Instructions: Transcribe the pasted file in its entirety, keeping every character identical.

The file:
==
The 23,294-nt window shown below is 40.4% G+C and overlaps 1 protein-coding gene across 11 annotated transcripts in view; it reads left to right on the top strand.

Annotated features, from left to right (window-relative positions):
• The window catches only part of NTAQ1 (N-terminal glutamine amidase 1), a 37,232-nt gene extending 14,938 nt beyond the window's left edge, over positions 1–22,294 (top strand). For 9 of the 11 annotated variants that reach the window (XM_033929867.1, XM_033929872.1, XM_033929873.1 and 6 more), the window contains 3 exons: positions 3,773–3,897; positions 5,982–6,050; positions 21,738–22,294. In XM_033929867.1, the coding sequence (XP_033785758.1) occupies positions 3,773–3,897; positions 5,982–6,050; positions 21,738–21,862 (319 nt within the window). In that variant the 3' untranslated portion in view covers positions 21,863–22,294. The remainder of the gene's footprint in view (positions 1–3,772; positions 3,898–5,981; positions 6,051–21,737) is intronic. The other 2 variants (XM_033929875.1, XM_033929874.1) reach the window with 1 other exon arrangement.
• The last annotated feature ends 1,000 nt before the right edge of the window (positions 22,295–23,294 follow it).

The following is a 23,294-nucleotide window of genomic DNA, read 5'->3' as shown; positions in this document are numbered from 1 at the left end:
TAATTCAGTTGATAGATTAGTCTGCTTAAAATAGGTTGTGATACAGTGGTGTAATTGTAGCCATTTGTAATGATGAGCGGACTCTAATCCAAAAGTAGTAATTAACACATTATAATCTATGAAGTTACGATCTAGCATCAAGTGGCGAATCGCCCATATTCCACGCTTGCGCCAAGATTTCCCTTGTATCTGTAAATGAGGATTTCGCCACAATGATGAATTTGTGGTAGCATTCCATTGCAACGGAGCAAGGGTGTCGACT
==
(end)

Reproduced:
The 23,294-nt window shown below is 40.4% G+C and overlaps 1 protein-coding gene across 11 annotated transcripts in view; it reads left to right on the top strand.

Annotated features, from left to right (window-relative positions):
• The window catches only part of NTAQ1 (N-terminal glutamine amidase 1), a 37,232-nt gene extending 14,938 nt beyond the window's left edge, over positions 1–22,294 (top strand). For 9 of the 11 annotated variants that reach the window (XM_033929867.1, XM_033929872.1, XM_033929873.1 and 6 more), the window contains 3 exons: positions 3,773–3,897; positions 5,982–6,050; positions 21,738–22,294. In XM_033929867.1, the coding sequence (XP_033785758.1) occupies positions 3,773–3,897; positions 5,982–6,050; positions 21,738–21,862 (319 nt within the window). In that variant the 3' untranslated portion in view covers positions 21,863–22,294. The remainder of the gene's footprint in view (positions 1–3,772; positions 3,898–5,981; positions 6,051–21,737) is intronic. The other 2 variants (XM_033929875.1, XM_033929874.1) reach the window with 1 other exon arrangement.
• The last annotated feature ends 1,000 nt before the right edge of the window (positions 22,295–23,294 follow it).

The following is a 23,294-nucleotide window of genomic DNA, read 5'->3' as shown; positions in this document are numbered from 1 at the left end:
TAATTCAGTTGATAGATTAGTCTGCTTAAAATAGGTTGTGATACAGTGGTGTAATTGTAGCCATTTGTAATGATGAGCGGACTCTAATCCAAAAGTAGTAATTAACACATTATAATCTATGAAGTTACGATCTAGCATCAAGTGGCGAATCGCCCATATTCCACGCTTGCGCCAAGATTTCCCTTGTATCTGTAAATGAGGATTTCGCCACAATGATGAATTTGTGGTAGCATTCCATTGCAACGGAGCAAGGGTGTCGACT